IN THE NEWS
Vice President Cheney's statement that the Iraqi insurgency was in its final throes was so odd that it raises the question of why he said it. The signs are all there that the various insurgent groups are not being crushed: the number and lethality of attacks; the estimated size of the insurgent organizations; the continued inability of the Iraqi army to operate on its own against them; continued security measures based on the supposition that the insurgents have infiltrated the police, army, and other parts of the government.
While past insurgencies, like the Huks in the Philippines, have tumbled quickly (i.e., within a few years) from a position of strength, there are no signs today that anything like that is happening in Iraq. In fact, in today's press conference, the leaders of the United States and Iraq repeated their position that there will be no timetable for the withdrawal of American forces. Clearly, some threat is keeping them there. During Congressional testimony, US Central Command (CENTCOM) commander General John Abizaid stated clearly that the Iraqi insurgents are anything but defeated.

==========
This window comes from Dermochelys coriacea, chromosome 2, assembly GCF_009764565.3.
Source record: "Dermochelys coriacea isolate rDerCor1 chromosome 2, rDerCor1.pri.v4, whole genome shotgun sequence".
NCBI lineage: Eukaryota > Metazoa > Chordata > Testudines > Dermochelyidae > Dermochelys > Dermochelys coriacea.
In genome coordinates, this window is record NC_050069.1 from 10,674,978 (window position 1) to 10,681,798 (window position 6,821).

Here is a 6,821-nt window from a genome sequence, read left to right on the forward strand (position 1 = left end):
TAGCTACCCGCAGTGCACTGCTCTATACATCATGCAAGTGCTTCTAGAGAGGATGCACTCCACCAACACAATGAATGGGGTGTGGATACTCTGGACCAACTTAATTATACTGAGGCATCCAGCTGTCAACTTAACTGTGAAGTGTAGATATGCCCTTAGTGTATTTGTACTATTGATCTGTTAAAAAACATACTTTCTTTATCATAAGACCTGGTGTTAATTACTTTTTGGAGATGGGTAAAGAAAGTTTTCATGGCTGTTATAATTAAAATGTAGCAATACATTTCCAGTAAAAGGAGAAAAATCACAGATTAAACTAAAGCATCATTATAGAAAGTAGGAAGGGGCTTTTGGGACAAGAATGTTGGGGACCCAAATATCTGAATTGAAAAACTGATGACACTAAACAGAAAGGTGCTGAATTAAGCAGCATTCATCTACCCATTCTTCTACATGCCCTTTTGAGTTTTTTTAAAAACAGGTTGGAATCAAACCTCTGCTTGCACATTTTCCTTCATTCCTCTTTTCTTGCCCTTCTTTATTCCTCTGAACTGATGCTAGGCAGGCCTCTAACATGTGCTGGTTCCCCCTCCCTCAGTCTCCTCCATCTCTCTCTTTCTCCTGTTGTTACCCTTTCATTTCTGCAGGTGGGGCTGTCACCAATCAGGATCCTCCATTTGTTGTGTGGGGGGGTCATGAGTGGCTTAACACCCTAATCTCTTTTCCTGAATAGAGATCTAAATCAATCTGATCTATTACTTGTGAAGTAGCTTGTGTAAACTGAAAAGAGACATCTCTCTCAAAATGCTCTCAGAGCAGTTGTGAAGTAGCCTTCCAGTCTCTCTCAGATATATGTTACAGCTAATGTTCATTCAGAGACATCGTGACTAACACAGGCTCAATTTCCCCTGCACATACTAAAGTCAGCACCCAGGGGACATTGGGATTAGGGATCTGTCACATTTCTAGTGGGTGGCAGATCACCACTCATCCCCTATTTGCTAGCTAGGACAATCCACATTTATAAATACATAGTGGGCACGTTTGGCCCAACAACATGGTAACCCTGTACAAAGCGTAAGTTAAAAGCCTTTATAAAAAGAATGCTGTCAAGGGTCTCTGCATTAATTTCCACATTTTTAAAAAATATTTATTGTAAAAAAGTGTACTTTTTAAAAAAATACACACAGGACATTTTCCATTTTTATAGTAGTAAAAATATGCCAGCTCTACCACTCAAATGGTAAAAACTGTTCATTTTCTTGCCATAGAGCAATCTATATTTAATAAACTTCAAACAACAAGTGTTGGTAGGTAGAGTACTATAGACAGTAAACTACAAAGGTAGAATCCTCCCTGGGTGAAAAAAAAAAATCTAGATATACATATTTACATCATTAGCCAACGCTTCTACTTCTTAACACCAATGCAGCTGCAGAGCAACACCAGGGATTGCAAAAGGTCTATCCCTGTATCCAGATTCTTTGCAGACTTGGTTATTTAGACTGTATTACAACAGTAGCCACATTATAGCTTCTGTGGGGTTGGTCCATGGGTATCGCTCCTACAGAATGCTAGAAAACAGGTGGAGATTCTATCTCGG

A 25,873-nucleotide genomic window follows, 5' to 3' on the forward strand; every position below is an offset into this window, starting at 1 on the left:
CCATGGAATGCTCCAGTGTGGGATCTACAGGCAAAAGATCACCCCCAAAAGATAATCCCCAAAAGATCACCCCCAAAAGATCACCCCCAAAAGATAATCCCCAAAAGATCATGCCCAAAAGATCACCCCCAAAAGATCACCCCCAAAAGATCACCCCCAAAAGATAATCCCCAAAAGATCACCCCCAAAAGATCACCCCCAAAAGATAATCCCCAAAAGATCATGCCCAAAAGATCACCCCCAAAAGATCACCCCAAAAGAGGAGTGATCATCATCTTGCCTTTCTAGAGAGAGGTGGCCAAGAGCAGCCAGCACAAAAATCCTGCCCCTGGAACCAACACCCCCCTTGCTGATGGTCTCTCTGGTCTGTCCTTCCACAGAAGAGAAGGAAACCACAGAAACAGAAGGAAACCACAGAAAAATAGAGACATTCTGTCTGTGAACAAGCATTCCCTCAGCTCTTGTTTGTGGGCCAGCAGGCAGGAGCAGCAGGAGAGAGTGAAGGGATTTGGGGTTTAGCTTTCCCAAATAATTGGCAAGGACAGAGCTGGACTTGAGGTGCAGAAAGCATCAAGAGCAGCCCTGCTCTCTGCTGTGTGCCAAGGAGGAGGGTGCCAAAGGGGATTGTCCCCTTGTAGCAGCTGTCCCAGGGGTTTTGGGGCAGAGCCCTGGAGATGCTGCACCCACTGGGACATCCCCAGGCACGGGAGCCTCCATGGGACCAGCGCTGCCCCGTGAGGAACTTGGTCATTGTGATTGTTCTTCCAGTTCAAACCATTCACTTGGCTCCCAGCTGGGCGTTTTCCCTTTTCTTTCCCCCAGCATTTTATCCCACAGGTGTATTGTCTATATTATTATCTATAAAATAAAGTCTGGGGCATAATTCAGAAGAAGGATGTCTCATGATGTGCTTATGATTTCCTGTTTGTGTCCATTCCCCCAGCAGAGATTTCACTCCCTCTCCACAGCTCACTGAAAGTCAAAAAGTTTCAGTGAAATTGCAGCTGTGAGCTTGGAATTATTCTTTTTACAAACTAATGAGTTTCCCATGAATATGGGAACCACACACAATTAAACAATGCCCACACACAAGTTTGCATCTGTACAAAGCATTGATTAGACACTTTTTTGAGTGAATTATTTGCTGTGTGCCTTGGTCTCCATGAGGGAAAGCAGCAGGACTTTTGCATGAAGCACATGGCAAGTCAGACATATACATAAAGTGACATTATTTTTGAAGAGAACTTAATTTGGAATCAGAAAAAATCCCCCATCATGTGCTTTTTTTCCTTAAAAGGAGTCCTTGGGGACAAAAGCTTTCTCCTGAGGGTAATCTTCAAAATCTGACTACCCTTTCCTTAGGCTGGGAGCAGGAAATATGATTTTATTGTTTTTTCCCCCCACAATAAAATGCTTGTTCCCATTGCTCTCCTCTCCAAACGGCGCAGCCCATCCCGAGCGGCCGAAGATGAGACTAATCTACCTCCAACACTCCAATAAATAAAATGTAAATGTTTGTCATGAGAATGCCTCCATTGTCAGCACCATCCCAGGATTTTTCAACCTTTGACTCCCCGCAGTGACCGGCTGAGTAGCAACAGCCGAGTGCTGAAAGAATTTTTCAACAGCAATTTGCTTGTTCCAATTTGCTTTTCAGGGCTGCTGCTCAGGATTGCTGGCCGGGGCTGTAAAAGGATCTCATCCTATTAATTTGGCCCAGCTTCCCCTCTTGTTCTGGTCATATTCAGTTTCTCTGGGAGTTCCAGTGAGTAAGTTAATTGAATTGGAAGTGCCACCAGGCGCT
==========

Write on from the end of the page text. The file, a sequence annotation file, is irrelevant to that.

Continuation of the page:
Why did Cheney say what he did? Frankly, I don't know, and I don't think his motives are necessarily the important issue. Instead of trying to peer into Cheney's brain, it's worth remembering the powerful role the Vice President plays in this Administration. His statements complicate the work of others like Abizaid, who had to carefully word what he said. Behind the scenes and at the public podium, Cheney's comment distorts the decision-making process, making a hard job even harder.